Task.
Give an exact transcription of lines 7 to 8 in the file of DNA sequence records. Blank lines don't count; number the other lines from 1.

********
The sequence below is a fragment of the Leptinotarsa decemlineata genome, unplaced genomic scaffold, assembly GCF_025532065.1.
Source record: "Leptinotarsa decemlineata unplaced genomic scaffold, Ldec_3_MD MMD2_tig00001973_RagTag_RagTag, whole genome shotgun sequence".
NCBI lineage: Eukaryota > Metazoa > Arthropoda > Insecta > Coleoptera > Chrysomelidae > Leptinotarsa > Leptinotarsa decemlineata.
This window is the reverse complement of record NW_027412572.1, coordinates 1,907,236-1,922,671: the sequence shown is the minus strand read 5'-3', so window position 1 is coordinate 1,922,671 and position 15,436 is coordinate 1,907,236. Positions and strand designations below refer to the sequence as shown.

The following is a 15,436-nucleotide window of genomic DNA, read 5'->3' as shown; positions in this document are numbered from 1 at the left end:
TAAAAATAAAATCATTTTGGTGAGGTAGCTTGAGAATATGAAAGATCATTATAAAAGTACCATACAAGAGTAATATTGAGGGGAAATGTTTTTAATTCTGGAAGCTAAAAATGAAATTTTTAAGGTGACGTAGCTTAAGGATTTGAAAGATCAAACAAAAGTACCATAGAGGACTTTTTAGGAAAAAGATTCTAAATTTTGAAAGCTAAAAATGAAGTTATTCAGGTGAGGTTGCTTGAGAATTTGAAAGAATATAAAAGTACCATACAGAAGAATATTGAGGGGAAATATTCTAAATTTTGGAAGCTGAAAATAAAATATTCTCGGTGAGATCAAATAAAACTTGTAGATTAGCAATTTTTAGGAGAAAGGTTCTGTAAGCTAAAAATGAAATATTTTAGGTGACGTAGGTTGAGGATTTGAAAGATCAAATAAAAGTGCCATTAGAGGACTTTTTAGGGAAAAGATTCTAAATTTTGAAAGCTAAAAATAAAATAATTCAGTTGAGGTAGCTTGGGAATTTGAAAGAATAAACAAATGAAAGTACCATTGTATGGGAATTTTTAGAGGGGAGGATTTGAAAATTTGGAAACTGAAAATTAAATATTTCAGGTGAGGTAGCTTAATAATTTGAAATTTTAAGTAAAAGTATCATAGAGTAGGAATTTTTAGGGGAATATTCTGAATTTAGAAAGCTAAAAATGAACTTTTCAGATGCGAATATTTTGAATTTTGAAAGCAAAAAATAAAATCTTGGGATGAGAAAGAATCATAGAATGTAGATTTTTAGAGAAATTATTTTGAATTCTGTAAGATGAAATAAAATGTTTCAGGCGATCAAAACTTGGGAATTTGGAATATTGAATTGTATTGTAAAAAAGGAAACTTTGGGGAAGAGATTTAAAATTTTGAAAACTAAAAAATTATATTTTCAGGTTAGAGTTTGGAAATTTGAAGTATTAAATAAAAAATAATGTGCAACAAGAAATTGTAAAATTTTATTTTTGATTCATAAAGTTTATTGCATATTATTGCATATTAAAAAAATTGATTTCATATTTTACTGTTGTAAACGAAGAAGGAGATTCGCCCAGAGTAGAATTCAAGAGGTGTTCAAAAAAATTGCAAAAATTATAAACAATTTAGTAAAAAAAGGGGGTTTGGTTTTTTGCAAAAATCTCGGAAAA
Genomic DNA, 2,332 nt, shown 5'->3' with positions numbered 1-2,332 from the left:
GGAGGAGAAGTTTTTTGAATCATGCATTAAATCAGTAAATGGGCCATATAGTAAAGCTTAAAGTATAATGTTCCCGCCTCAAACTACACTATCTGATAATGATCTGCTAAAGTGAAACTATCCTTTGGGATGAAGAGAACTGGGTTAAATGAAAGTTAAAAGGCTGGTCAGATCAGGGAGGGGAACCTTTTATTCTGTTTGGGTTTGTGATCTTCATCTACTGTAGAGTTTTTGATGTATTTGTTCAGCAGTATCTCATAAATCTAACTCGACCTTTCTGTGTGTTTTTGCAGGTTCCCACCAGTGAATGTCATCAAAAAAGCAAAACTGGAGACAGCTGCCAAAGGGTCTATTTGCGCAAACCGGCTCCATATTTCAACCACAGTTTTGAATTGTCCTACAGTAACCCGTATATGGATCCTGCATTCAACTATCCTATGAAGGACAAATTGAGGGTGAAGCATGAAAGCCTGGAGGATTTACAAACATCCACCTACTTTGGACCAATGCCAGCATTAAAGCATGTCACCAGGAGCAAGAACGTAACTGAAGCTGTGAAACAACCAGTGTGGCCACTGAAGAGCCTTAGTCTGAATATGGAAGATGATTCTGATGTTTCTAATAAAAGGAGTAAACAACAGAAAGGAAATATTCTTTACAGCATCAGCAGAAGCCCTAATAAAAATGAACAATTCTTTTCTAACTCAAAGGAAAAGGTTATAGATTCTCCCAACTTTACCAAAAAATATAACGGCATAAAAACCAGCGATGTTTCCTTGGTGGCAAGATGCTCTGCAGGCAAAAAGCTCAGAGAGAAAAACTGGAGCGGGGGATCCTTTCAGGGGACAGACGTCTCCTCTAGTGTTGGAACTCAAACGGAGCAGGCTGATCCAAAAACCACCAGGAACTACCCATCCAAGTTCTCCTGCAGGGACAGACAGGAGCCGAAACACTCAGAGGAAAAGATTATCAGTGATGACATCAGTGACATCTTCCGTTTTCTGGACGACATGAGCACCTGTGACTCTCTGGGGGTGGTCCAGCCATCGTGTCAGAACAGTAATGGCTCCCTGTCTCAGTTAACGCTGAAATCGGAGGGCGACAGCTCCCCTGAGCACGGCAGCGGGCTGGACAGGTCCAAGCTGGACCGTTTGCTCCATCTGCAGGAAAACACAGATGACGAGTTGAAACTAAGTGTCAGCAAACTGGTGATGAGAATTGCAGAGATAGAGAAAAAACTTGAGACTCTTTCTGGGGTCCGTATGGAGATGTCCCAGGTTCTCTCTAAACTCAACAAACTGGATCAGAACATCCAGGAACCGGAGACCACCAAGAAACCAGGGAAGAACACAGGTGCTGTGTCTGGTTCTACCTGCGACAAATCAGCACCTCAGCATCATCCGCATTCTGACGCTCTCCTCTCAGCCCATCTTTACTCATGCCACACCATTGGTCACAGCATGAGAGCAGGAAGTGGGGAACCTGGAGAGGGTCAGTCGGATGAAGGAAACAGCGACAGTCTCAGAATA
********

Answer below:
Genomic DNA, 2,332 nt, shown 5'->3' with positions numbered 1-2,332 from the left:
GGAGGAGAAGTTTTTTGAATCATGCATTAAATCAGTAAATGGGCCATATAGTAAAGCTTAAAGTATAATGTTCCCGCCTCAAACTACACTATCTGATAATGATCTGCTAAAGTGAAACTATCCTTTGGGATGAAGAGAACTGGGTTAAATGAAAGTTAAAAGGCTGGTCAGATCAGGGAGGGGAACCTTTTATTCTGTTTGGGTTTGTGATCTTCATCTACTGTAGAGTTTTTGATGTATTTGTTCAGCAGTATCTCATAAATCTAACTCGACCTTTCTGTGTGTTTTTGCAGGTTCCCACCAGTGAATGTCATCAAAAAAGCAAAACTGGAGACAGCTGCCAAAGGGTCTATTTGCGCAAACCGGCTCCATATTTCAACCACAGTTTTGAATTGTCCTACAGTAACCCGTATATGGATCCTGCATTCAACTATCCTATGAAGGACAAATTGAGGGTGAAGCATGAAAGCCTGGAGGATTTACAAACATCCACCTACTTTGGACCAATGCCAGCATTAAAGCATGTCACCAGGAGCAAGAACGTAACTGAAGCTGTGAAACAACCAGTGTGGCCACTGAAGAGCCTTAGTCTGAATATGGAAGATGATTCTGATGTTTCTAATAAAAGGAGTAAACAACAGAAAGGAAATATTCTTTACAGCATCAGCAGAAGCCCTAATAAAAATGAACAATTCTTTTCTAACTCAAAGGAAAAGGTTATAGATTCTCCCAACTTTACCAAAAAATATAACGGCATAAAAACCAGCGATGTTTCCTTGGTGGCAAGATGCTCTGCAGGCAAAAAGCTCAGAGAGAAAAACTGGAGCGGGGGATCCTTTCAGGGGACAGACGTCTCCTCTAGTGTTGGAACTCAAACGGAGCAGGCTGATCCAAAAACCACCAGGAACTACCCATCCAAGTTCTCCTGCAGGGACAGACAGGAGCCGAAACACTCAGAGGAAAAGATTATCAGTGATGACATCAGTGACATCTTCCGTTTTCTGGACGACATGAGCACCTGTGACTCTCTGGGGGTGGTCCAGCCATCGTGTCAGAACAGTAATGGCTCCCTGTCTCAGTTAACGCTGAAATCGGAGGGCGACAGCTCCCCTGAGCACGGCAGCGGGCTGGACAGGTCCAAGCTGGACCGTTTGCTCCATCTGCAGGAAAACACAGATGACGAGTTGAAACTAAGTGTCAGCAAACTGGTGATGAGAATTGCAGAGATAGAGAAAAAACTTGAGACTCTTTCTGGGGTCCGTATGGAGATGTCCCAGGTTCTCTCTAAACTCAACAAACTGGATCAGAACATCCAGGAACCGGAGACCACCAAGAAACCAGGGAAGAACACAGGTGCTGTGTCTGGTTCTACCTGCGACAAATCAGCACCTCAGCATCATCCGCATTCTGACGCTCTCCTCTCAGCCCATCTTTACTCATGCCACACCATTGGTCACAGCATGAGAGCAGGAAGTGGGGAACCTGGAGAGGGTCAGTCGGATGAAGGAAACAGCGACAGTCTCAGAATA